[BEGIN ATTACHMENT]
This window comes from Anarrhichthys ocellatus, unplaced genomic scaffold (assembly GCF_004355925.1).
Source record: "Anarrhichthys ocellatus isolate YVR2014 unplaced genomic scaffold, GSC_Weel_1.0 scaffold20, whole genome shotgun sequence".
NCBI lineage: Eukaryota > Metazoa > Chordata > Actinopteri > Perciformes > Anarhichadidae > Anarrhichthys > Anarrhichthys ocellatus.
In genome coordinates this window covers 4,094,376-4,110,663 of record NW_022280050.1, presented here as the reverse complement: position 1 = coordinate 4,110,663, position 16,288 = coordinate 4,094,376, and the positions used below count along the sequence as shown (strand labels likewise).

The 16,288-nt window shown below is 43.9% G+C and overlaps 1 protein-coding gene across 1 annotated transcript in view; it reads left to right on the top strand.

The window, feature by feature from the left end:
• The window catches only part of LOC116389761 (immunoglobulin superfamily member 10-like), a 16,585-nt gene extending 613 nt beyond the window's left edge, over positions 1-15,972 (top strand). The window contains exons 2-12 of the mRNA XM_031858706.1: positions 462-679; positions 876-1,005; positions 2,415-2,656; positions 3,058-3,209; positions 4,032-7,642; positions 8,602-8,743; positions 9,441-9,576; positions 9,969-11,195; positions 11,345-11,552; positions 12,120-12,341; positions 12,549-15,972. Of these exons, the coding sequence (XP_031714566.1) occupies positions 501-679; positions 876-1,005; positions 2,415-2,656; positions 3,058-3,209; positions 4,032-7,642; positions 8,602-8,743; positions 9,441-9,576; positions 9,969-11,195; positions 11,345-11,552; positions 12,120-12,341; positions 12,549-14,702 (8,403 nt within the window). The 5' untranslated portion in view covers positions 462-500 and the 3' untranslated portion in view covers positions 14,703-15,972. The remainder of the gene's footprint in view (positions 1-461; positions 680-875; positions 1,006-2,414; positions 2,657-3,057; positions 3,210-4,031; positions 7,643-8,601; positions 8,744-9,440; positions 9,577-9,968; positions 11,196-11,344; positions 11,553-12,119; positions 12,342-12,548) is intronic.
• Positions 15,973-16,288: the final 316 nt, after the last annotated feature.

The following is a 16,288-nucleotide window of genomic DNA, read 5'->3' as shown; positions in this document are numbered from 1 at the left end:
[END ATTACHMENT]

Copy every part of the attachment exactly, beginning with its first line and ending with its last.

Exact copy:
This window comes from Anarrhichthys ocellatus, unplaced genomic scaffold (assembly GCF_004355925.1).
Source record: "Anarrhichthys ocellatus isolate YVR2014 unplaced genomic scaffold, GSC_Weel_1.0 scaffold20, whole genome shotgun sequence".
NCBI lineage: Eukaryota > Metazoa > Chordata > Actinopteri > Perciformes > Anarhichadidae > Anarrhichthys > Anarrhichthys ocellatus.
In genome coordinates this window covers 4,094,376-4,110,663 of record NW_022280050.1, presented here as the reverse complement: position 1 = coordinate 4,110,663, position 16,288 = coordinate 4,094,376, and the positions used below count along the sequence as shown (strand labels likewise).

The 16,288-nt window shown below is 43.9% G+C and overlaps 1 protein-coding gene across 1 annotated transcript in view; it reads left to right on the top strand.

The window, feature by feature from the left end:
• The window catches only part of LOC116389761 (immunoglobulin superfamily member 10-like), a 16,585-nt gene extending 613 nt beyond the window's left edge, over positions 1-15,972 (top strand). The window contains exons 2-12 of the mRNA XM_031858706.1: positions 462-679; positions 876-1,005; positions 2,415-2,656; positions 3,058-3,209; positions 4,032-7,642; positions 8,602-8,743; positions 9,441-9,576; positions 9,969-11,195; positions 11,345-11,552; positions 12,120-12,341; positions 12,549-15,972. Of these exons, the coding sequence (XP_031714566.1) occupies positions 501-679; positions 876-1,005; positions 2,415-2,656; positions 3,058-3,209; positions 4,032-7,642; positions 8,602-8,743; positions 9,441-9,576; positions 9,969-11,195; positions 11,345-11,552; positions 12,120-12,341; positions 12,549-14,702 (8,403 nt within the window). The 5' untranslated portion in view covers positions 462-500 and the 3' untranslated portion in view covers positions 14,703-15,972. The remainder of the gene's footprint in view (positions 1-461; positions 680-875; positions 1,006-2,414; positions 2,657-3,057; positions 3,210-4,031; positions 7,643-8,601; positions 8,744-9,440; positions 9,577-9,968; positions 11,196-11,344; positions 11,553-12,119; positions 12,342-12,548) is intronic.
• Positions 15,973-16,288: the final 316 nt, after the last annotated feature.

The following is a 16,288-nucleotide window of genomic DNA, read 5'->3' as shown; positions in this document are numbered from 1 at the left end: